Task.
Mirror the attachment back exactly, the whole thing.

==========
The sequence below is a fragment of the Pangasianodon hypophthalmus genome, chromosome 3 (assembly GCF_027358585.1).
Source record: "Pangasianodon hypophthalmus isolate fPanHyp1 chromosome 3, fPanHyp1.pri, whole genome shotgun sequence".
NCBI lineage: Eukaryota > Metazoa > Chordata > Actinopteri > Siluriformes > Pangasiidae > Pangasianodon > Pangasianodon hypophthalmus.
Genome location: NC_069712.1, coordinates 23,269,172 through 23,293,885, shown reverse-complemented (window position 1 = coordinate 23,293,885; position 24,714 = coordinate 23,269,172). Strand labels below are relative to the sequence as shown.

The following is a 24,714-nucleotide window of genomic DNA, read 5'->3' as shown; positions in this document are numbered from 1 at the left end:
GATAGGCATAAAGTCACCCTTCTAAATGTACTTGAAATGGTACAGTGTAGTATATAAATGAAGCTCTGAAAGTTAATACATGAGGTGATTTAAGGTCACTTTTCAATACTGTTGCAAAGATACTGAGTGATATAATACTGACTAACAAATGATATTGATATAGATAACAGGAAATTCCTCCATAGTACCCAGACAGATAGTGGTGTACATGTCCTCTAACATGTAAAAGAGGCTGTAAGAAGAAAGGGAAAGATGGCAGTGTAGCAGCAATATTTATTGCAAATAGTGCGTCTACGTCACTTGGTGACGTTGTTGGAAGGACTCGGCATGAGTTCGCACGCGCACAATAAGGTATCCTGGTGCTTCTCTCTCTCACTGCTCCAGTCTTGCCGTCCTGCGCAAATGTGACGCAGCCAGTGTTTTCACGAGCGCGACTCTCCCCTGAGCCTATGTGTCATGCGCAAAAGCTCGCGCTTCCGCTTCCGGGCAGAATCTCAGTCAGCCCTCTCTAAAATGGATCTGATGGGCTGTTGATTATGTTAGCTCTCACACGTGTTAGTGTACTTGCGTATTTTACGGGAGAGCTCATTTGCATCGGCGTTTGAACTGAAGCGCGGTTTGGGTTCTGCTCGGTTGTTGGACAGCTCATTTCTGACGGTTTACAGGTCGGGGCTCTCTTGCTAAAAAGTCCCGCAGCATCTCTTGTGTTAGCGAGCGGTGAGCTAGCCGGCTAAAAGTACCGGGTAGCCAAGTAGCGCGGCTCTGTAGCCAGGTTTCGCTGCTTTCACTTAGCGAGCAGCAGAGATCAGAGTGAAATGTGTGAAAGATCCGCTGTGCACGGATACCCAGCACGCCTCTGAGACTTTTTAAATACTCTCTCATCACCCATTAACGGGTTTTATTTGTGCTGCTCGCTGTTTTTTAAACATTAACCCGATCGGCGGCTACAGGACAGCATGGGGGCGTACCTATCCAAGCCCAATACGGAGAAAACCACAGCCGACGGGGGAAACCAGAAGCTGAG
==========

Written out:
The sequence below is a fragment of the Pangasianodon hypophthalmus genome, chromosome 3 (assembly GCF_027358585.1).
Source record: "Pangasianodon hypophthalmus isolate fPanHyp1 chromosome 3, fPanHyp1.pri, whole genome shotgun sequence".
NCBI lineage: Eukaryota > Metazoa > Chordata > Actinopteri > Siluriformes > Pangasiidae > Pangasianodon > Pangasianodon hypophthalmus.
Genome location: NC_069712.1, coordinates 23,269,172 through 23,293,885, shown reverse-complemented (window position 1 = coordinate 23,293,885; position 24,714 = coordinate 23,269,172). Strand labels below are relative to the sequence as shown.

The following is a 24,714-nucleotide window of genomic DNA, read 5'->3' as shown; positions in this document are numbered from 1 at the left end:
GATAGGCATAAAGTCACCCTTCTAAATGTACTTGAAATGGTACAGTGTAGTATATAAATGAAGCTCTGAAAGTTAATACATGAGGTGATTTAAGGTCACTTTTCAATACTGTTGCAAAGATACTGAGTGATATAATACTGACTAACAAATGATATTGATATAGATAACAGGAAATTCCTCCATAGTACCCAGACAGATAGTGGTGTACATGTCCTCTAACATGTAAAAGAGGCTGTAAGAAGAAAGGGAAAGATGGCAGTGTAGCAGCAATATTTATTGCAAATAGTGCGTCTACGTCACTTGGTGACGTTGTTGGAAGGACTCGGCATGAGTTCGCACGCGCACAATAAGGTATCCTGGTGCTTCTCTCTCTCACTGCTCCAGTCTTGCCGTCCTGCGCAAATGTGACGCAGCCAGTGTTTTCACGAGCGCGACTCTCCCCTGAGCCTATGTGTCATGCGCAAAAGCTCGCGCTTCCGCTTCCGGGCAGAATCTCAGTCAGCCCTCTCTAAAATGGATCTGATGGGCTGTTGATTATGTTAGCTCTCACACGTGTTAGTGTACTTGCGTATTTTACGGGAGAGCTCATTTGCATCGGCGTTTGAACTGAAGCGCGGTTTGGGTTCTGCTCGGTTGTTGGACAGCTCATTTCTGACGGTTTACAGGTCGGGGCTCTCTTGCTAAAAAGTCCCGCAGCATCTCTTGTGTTAGCGAGCGGTGAGCTAGCCGGCTAAAAGTACCGGGTAGCCAAGTAGCGCGGCTCTGTAGCCAGGTTTCGCTGCTTTCACTTAGCGAGCAGCAGAGATCAGAGTGAAATGTGTGAAAGATCCGCTGTGCACGGATACCCAGCACGCCTCTGAGACTTTTTAAATACTCTCTCATCACCCATTAACGGGTTTTATTTGTGCTGCTCGCTGTTTTTTAAACATTAACCCGATCGGCGGCTACAGGACAGCATGGGGGCGTACCTATCCAAGCCCAATACGGAGAAAACCACAGCCGACGGGGGAAACCAGAAGCTGAG